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Somerset app aims to prevent opioid overdoses

Will Smears looks into opioid misuse in the UK and the app aiming to prevent overdoses in Somerset.

By Will Smears, Fourth Year, Biochemistry

Somerset has among the worst incidences of injection drug-related deaths in the UK, with Bristol accounting for a large proportion of them. Opioid users often lack access to medication for opioid overdoses, but an app developed partly by University of Bristol researchers aims to solve this problem.

Opioids can be extracted from Papaver somniferum (Poppy plant) or synthetically developed. Codeine, morphine and fentanyl are opioids historically used for pain-relief, but are also used recreationally alongside other opioids such as heroin, oxycodone and methadone.

Opioids attach to opioid receptors in the brain and spinal cord, blocking the transmission of pain signals. They intensify triggering feelings of pleasure and sedation, by stimulating the release of endorphins (happy chemicals). Relaxation and sleepiness can be induced through slow breathing and a reduction in heart rate. In an overdose, this can cause breathing problems and unconsciousness, which is often fatal.

Papaver somniferum | Flickr / Dr. Hans-Günter Wagner

Opioid prescriptions in the UK more than doubled since 1998. This has been described as an ‘epidemic’. Many public health workers think that opioids are promiscuously prescribed, often in cases of chronic pain, for which they are of little use. Clinically prescribed opioids as well as illegal street opioids, such as heroin, have contributed to an increase in opioid-related deaths across the UK, despite an overall decrease in the rate of addicts.

The increase in mortality rates is largely attributed to an ageing cohort of drug users, with the highest rate of users among the 45-49 year age group. This may be due to the effects of long-term use making users more susceptible to overdose.

In 2021, 4,859 drug poisoning deaths were registered across England and Wales, with a rate of 84.4 deaths per million. The South West had a particularly alarming rate of 91.4 per million. Nearly half of all these deaths involved an opiate, a natural opioid. 49% of opioid users in Somerset did not access hospital treatment compared to the English average of 47%.

Injecting drug use is particularly prevalent in Bristol, an epicentre for ‘snowballing’ – injecting a mixture of crack cocaine and heroin.

Prescribed opiods | Flickr / frankieleon 

The statistics clearly show a need for improved medical assistance for opioid users in Somerset, which the ‘Carry Naloxone’ app aims to help fulfil. The app was partly developed by researchers at the University of Bristol, and encourages opioid users to carry naloxone, a medication to treat opioid overdoses.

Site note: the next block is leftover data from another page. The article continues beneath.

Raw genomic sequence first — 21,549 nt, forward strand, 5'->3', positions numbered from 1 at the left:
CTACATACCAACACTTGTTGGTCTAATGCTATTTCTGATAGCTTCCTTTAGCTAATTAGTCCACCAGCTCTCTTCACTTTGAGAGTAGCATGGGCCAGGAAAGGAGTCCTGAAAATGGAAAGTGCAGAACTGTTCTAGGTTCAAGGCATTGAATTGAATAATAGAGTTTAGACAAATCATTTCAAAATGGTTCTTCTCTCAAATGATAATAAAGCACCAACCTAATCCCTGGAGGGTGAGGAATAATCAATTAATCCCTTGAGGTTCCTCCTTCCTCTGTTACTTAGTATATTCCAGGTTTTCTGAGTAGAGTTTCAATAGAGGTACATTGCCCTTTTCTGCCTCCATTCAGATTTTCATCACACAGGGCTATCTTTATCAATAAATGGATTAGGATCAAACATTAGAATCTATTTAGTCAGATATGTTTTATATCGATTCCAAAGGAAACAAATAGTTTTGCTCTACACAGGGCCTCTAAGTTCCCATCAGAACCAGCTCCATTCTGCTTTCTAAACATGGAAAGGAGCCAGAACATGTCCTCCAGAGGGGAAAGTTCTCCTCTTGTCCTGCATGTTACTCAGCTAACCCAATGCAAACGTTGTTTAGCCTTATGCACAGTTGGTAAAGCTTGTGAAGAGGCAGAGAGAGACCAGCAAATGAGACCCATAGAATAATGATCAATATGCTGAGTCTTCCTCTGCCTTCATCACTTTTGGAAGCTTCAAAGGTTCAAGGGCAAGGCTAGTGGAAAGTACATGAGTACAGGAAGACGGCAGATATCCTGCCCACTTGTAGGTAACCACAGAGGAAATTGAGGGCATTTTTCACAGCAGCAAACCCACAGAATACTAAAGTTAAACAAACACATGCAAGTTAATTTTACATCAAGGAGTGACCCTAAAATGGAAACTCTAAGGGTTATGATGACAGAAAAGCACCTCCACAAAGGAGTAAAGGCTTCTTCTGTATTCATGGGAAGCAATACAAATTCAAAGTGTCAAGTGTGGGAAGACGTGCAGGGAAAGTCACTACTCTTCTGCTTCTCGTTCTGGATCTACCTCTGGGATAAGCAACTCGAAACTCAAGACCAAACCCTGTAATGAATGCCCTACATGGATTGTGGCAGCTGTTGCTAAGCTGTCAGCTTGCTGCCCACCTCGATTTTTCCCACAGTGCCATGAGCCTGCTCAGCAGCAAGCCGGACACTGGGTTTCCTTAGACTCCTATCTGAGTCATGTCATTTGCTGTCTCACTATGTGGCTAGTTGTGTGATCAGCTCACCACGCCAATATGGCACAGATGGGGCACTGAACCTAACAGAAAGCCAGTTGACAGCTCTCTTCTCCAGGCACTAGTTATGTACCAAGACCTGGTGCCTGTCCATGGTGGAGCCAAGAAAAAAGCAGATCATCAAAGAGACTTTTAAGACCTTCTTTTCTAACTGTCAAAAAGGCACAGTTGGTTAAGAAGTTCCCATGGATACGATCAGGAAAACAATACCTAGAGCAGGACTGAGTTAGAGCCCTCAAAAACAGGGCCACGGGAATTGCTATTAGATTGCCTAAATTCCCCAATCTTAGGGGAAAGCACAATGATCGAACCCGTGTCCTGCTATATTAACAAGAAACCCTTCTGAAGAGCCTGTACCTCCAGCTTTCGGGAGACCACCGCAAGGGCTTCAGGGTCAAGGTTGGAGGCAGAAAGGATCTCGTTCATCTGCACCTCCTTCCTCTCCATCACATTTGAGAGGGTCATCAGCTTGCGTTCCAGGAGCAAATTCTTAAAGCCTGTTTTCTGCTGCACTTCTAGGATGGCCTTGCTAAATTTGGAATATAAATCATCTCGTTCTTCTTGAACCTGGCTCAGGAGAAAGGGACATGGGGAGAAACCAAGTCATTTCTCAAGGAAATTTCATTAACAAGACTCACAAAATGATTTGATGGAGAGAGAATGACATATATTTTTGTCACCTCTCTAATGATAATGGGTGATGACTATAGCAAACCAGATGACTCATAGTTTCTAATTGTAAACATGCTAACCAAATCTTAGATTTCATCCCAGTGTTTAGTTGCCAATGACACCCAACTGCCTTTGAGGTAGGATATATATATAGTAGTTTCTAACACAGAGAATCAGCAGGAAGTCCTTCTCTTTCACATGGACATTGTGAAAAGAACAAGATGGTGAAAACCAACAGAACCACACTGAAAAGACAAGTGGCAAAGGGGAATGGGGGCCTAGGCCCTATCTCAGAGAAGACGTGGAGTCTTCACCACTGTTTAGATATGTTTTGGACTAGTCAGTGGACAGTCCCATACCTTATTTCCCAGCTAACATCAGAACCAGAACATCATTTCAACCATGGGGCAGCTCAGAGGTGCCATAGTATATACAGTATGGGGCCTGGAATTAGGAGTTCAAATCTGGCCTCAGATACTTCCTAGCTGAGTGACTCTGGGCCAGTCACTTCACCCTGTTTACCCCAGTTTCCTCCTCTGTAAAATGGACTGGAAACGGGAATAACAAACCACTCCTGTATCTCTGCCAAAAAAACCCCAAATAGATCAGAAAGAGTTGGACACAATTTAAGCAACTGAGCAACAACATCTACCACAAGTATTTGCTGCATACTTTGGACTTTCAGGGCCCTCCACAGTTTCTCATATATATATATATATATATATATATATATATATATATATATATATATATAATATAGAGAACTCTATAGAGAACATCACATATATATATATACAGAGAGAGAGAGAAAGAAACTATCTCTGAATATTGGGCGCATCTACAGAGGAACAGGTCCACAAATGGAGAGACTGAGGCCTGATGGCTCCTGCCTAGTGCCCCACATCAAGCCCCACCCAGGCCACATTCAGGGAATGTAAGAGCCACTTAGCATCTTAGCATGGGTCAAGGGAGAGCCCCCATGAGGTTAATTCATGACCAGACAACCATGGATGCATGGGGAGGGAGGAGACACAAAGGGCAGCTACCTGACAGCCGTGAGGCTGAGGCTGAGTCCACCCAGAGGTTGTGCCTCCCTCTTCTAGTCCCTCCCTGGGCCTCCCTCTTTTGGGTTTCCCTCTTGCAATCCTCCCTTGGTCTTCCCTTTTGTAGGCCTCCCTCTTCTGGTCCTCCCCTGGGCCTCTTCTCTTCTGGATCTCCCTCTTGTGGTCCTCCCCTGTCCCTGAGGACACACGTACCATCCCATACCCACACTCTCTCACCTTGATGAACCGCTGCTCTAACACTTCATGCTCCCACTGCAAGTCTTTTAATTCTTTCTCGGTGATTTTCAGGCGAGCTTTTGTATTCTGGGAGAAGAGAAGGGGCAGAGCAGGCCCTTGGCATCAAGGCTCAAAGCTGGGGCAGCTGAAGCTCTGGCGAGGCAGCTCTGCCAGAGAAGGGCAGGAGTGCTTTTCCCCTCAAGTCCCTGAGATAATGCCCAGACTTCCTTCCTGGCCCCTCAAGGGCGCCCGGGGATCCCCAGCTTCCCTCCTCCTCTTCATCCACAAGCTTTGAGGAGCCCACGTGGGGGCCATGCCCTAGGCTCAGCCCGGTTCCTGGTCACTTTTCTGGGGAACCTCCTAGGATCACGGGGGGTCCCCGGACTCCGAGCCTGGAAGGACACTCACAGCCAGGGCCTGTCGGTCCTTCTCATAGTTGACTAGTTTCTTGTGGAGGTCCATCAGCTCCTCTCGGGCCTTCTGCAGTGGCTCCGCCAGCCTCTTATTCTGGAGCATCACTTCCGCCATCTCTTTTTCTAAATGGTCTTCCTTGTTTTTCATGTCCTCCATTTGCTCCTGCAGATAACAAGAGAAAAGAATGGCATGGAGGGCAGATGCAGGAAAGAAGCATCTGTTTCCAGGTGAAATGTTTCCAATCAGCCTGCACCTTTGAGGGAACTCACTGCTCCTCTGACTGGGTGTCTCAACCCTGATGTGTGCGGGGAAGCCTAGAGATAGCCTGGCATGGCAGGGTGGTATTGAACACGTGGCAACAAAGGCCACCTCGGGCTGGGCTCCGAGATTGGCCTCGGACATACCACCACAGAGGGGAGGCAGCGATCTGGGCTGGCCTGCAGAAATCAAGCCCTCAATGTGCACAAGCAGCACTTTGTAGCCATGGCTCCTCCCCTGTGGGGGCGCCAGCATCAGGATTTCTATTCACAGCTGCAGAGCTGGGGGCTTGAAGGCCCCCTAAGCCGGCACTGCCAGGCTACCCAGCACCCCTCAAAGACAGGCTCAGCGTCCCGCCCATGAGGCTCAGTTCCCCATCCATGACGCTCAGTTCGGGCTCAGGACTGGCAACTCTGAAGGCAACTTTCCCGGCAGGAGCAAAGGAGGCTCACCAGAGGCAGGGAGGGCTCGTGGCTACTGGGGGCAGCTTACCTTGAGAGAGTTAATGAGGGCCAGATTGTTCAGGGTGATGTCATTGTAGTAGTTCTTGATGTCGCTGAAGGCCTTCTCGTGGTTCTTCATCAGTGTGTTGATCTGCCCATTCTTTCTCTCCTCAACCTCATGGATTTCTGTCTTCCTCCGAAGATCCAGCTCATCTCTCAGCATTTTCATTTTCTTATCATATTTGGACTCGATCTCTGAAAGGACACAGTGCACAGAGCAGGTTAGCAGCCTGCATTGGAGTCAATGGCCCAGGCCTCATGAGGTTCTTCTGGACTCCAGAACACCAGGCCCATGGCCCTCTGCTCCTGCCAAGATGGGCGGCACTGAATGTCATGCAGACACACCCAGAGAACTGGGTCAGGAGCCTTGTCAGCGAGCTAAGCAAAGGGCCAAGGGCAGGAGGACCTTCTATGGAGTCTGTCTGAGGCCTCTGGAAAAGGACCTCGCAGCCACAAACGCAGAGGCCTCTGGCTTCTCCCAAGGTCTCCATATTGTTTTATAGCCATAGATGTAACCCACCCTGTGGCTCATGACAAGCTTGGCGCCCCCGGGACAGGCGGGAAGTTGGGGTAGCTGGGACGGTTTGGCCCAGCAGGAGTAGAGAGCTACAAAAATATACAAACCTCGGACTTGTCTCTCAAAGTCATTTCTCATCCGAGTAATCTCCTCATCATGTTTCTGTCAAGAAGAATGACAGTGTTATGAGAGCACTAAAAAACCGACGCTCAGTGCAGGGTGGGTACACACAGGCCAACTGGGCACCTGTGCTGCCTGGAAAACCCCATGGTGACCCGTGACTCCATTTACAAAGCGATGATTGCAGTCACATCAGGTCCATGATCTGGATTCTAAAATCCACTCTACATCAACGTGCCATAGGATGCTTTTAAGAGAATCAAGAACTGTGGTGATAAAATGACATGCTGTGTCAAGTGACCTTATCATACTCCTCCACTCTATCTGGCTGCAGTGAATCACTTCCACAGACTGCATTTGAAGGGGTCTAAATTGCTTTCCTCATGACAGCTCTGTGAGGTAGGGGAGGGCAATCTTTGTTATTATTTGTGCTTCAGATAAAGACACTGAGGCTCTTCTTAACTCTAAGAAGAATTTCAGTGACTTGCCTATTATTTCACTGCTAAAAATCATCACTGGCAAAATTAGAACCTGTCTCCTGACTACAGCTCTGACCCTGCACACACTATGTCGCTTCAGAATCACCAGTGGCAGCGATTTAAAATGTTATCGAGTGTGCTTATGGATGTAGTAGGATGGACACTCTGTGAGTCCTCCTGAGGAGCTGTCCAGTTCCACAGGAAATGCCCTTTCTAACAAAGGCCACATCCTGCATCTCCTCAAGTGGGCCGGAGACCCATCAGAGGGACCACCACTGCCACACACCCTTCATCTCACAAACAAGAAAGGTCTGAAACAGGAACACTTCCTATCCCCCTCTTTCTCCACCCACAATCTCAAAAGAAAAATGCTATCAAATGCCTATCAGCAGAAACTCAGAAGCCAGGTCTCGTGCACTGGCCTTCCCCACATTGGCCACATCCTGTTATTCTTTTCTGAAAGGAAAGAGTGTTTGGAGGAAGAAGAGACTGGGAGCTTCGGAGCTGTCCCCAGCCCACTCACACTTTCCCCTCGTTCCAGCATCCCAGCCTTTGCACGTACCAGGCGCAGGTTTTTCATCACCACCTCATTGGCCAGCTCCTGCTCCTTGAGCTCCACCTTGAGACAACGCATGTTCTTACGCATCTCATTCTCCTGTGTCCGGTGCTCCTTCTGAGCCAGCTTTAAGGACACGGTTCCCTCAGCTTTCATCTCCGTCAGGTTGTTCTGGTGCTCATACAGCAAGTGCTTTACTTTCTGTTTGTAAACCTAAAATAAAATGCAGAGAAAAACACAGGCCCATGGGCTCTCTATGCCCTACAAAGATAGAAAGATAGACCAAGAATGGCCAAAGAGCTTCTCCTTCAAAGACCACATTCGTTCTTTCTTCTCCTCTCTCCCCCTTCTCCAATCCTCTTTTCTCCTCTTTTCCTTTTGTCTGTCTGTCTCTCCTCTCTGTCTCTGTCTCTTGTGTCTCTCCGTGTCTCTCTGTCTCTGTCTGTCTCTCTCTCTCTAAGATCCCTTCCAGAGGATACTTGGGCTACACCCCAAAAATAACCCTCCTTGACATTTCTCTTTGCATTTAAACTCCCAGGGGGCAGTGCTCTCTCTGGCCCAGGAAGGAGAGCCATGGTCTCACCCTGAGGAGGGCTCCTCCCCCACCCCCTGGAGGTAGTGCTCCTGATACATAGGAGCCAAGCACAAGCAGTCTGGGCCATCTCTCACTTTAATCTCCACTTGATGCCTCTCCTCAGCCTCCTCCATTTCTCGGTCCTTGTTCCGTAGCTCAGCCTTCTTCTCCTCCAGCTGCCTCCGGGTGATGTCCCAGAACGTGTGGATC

Naloxone is an opioid antagonist. It effectively ‘kicks off’ opioids from opioid receptors and blocks them from generating further effect. Naloxone is extremely effective; either the nasal spray or injection can restore normal breathing within two minutes.

On entering the app, there are several tabs providing information resources. The first outlines the symptoms of opioid overdose, and instructions on administering naloxone. It also tells users how to reduce the risk of overdose. With location access, the app can show a map with the locations of pharmacies stocking naloxone.

A naloxone kit | Flickr / Jeff Anderson

Drs Jennifer Scott and Jo Kesten from University of Bristol Medical School, alongside Deb Hussey from Turning Point UK, performed surveys and workshops with victims of overdose, witnesses to overdose, current users and drug service staff. Dr Scott hopes that the app will be more ‘engaging’ information material to ‘help raise awareness of naloxone and where to get it and encourage people in Somerset to carry naloxone’.

The app was written by University of Bath computer science student Tom Heaton. Somerset Council funded the project to support the 2021 ‘From Harm to Hope’ Government drug strategy, a ten-year plan that aims to reduce drug-related deaths across the UK.

‘Naloxone should be seen as an essential medication and thought of in the same way as a defibrillator, or an EpiPen for anaphylactic shock,’ says Adam Dance, Lead Member for Public Health, Equalities and Diversity at Somerset Council. ‘I did the training last year. It’s easy to administer, easy to carry and can ultimately save someone’s life’.

There is still a long way to go before the end of the opioid epidemic, but this app may be a big step towards reducing mortality rates among opioid users in Somerset.

Featured image: Unsplash / Jonathan Gonzalez

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